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Sandpits or mudpies: Childcare centers can give children a healthy dose of dirt

Sandpits or mudpies? Childcare centers can give children a healthy dose of dirt
Graphical abstract. Credit: Science of The Total Environment (2024). DOI: 10.1016/j.scitotenv.2024.172158

Exposure to a diverse range of soil bacteria in playgrounds could be a key way for children to boost their immune systems and gut health, according to Flinders University researchers, who put the concept to the test by investigating play areas at 22 childcare centers in Adelaide.

The study found more diverse bacteria in well vegetated play areas, highlighting the need for planning more biodiversity in , says Associate Professor in Biology Martin Breed, lead author of the article published in the journal Science of The Total Environment.

Interestingly, the study also found that the diversity of beneficial microbes was lower in sandpits than in soils—including garden beds, 'mud-play' areas and under lawns.

"We found that sandpits had distinct bacterial communities and lower diversity than soils," says Associate Professor Breed, from the College of Science and Engineering.

"In addition, we found that plant species richness in the centers' yards and habitat condition surrounding the childcare centers influenced the bacterial communities in soils, but not sandpits."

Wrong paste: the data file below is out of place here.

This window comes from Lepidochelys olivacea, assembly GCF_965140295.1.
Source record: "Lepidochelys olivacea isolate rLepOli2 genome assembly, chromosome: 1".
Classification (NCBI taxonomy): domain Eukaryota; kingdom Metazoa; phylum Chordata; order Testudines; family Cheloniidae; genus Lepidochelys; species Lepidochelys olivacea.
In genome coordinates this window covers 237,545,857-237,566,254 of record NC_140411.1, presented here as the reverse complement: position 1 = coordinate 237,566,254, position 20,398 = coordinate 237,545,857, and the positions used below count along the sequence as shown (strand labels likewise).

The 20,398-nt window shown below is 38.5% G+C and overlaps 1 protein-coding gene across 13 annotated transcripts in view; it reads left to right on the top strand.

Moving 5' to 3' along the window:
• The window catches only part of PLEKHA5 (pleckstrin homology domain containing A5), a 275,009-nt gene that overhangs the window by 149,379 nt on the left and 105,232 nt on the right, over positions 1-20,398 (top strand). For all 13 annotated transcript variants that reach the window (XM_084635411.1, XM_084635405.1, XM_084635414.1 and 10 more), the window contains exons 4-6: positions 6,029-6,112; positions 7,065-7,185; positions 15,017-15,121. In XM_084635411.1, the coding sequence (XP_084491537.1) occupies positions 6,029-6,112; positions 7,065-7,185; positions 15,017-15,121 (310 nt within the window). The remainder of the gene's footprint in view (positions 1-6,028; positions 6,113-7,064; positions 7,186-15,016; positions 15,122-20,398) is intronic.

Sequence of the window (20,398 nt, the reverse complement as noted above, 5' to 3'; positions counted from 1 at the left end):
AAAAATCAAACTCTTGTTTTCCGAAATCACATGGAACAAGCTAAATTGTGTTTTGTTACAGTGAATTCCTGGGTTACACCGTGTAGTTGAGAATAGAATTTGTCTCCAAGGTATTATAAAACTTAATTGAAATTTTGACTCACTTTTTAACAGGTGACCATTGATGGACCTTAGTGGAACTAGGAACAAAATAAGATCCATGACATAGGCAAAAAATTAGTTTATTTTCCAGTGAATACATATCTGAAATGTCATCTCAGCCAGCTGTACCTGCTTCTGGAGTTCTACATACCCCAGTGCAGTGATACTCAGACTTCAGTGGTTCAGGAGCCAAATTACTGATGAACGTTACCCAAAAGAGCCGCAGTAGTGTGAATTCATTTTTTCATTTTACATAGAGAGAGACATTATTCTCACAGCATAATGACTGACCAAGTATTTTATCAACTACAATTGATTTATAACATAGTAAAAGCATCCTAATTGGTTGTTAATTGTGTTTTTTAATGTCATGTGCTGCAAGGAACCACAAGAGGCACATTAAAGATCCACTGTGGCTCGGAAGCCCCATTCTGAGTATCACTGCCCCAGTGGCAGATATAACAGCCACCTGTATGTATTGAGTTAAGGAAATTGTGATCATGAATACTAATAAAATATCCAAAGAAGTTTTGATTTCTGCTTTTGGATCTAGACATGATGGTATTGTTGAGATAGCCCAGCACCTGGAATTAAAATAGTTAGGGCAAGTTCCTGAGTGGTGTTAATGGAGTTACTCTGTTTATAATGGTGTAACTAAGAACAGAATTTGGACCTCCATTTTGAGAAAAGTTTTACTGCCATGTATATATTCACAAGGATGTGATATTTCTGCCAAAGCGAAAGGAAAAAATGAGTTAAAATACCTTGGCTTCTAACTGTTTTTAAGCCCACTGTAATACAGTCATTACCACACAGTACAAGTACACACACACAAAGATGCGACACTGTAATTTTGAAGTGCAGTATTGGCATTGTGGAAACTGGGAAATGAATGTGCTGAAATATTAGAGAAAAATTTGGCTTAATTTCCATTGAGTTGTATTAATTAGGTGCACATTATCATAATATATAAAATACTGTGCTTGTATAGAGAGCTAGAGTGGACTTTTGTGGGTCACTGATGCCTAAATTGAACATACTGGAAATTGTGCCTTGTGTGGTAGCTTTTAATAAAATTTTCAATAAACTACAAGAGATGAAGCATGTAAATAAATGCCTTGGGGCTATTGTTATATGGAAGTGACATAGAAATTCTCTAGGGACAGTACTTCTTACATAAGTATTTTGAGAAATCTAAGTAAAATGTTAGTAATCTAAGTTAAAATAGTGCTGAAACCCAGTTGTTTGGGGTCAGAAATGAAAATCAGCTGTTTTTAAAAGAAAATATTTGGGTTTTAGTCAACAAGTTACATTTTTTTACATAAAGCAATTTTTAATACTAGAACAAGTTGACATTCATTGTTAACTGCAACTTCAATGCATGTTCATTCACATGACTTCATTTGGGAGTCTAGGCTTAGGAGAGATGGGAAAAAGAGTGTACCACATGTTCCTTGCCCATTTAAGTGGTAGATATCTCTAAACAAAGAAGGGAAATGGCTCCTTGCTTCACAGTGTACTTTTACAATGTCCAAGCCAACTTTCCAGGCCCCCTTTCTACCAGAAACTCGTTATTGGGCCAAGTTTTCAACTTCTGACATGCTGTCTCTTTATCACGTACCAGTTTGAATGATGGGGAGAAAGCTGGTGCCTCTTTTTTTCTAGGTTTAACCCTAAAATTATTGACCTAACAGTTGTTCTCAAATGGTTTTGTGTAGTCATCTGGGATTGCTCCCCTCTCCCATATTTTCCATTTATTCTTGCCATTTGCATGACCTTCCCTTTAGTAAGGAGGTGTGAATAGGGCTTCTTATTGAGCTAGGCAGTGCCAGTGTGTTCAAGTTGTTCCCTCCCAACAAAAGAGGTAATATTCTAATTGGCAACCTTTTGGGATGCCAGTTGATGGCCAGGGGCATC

First author Natalie Newman says these results show that the diversity and composition of bacterial communities in sandpits and soils is influenced by surrounding vegetation and depends on the substrate type.

"There is great potential to manage these factors to improve children's exposure to health-associated bacterial communities at a critical time in their immune system development," says Flinders graduate Newman, now an environmental scientist in Adelaide.

It is projected that by 2050, about 70% of the global population will live in urban areas. This transition in has reduced our engagement with naturally biodiverse environments. This reduced "dose of nature" has resulted in , including weaker immune systems which have been associated with increasing rates of asthma and even anxiety.

Co-author Dr. Jake Robinson, also from the Flinders University College of Science and Engineering, says there is mounting evidence to support connections between human health and exposure to environmental typologies such as green and blue, aquatic spaces.

"However, the mechanistic links that connect human health with biodiversity are less clear," says Dr. Robinson.

"We are seeking more evidence and possible frameworks to map the links between biodiversity and our health."

Researchers say there is a need for improved policies that promote retaining native biodiversity and restoring ecosystems as a public health intervention.

"This should include greater consideration of integrating the from when implementing nature-based solutions and promoting reciprocity with the land," they say.

More information: Natalie S. Newman et al, Childcare centre soil microbiomes are influenced by substrate type and surrounding vegetation condition, Science of The Total Environment (2024). DOI: 10.1016/j.scitotenv.2024.172158

Journal information: Science of the Total Environment
Citation: Sandpits or mudpies: Childcare centers can give children a healthy dose of dirt (2024, June 17) retrieved 16 July 2024 from
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